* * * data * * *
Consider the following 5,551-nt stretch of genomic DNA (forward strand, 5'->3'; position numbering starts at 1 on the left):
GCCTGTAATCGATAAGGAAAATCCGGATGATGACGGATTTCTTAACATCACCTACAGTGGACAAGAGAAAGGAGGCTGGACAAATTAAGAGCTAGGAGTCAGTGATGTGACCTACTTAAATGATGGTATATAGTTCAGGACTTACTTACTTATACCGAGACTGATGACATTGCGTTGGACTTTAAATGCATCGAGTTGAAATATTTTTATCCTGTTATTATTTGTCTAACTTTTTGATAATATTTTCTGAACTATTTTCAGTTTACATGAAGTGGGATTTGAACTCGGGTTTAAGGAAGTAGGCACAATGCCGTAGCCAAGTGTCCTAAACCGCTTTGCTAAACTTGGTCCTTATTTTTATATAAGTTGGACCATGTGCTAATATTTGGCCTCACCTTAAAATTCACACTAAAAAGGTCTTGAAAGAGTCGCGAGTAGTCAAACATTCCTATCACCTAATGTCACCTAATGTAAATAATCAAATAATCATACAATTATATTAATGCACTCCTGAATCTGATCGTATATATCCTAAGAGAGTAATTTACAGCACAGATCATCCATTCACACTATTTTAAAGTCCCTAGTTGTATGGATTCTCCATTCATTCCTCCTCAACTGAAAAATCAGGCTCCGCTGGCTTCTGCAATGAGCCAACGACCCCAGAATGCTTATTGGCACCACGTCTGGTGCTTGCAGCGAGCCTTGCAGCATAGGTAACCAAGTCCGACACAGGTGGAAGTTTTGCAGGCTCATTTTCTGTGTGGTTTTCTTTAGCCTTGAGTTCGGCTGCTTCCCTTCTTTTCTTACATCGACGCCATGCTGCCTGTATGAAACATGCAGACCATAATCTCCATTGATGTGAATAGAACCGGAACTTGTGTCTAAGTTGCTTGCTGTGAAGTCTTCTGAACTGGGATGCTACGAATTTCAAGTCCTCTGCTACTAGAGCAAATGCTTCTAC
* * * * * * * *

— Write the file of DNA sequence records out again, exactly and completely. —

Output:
Consider the following 5,551-nt stretch of genomic DNA (forward strand, 5'->3'; position numbering starts at 1 on the left):
GCCTGTAATCGATAAGGAAAATCCGGATGATGACGGATTTCTTAACATCACCTACAGTGGACAAGAGAAAGGAGGCTGGACAAATTAAGAGCTAGGAGTCAGTGATGTGACCTACTTAAATGATGGTATATAGTTCAGGACTTACTTACTTATACCGAGACTGATGACATTGCGTTGGACTTTAAATGCATCGAGTTGAAATATTTTTATCCTGTTATTATTTGTCTAACTTTTTGATAATATTTTCTGAACTATTTTCAGTTTACATGAAGTGGGATTTGAACTCGGGTTTAAGGAAGTAGGCACAATGCCGTAGCCAAGTGTCCTAAACCGCTTTGCTAAACTTGGTCCTTATTTTTATATAAGTTGGACCATGTGCTAATATTTGGCCTCACCTTAAAATTCACACTAAAAAGGTCTTGAAAGAGTCGCGAGTAGTCAAACATTCCTATCACCTAATGTCACCTAATGTAAATAATCAAATAATCATACAATTATATTAATGCACTCCTGAATCTGATCGTATATATCCTAAGAGAGTAATTTACAGCACAGATCATCCATTCACACTATTTTAAAGTCCCTAGTTGTATGGATTCTCCATTCATTCCTCCTCAACTGAAAAATCAGGCTCCGCTGGCTTCTGCAATGAGCCAACGACCCCAGAATGCTTATTGGCACCACGTCTGGTGCTTGCAGCGAGCCTTGCAGCATAGGTAACCAAGTCCGACACAGGTGGAAGTTTTGCAGGCTCATTTTCTGTGTGGTTTTCTTTAGCCTTGAGTTCGGCTGCTTCCCTTCTTTTCTTACATCGACGCCATGCTGCCTGTATGAAACATGCAGACCATAATCTCCATTGATGTGAATAGAACCGGAACTTGTGTCTAAGTTGCTTGCTGTGAAGTCTTCTGAACTGGGATGCTACGAATTTCAAGTCCTCTGCTACTAGAGCAAATGCTTCTAC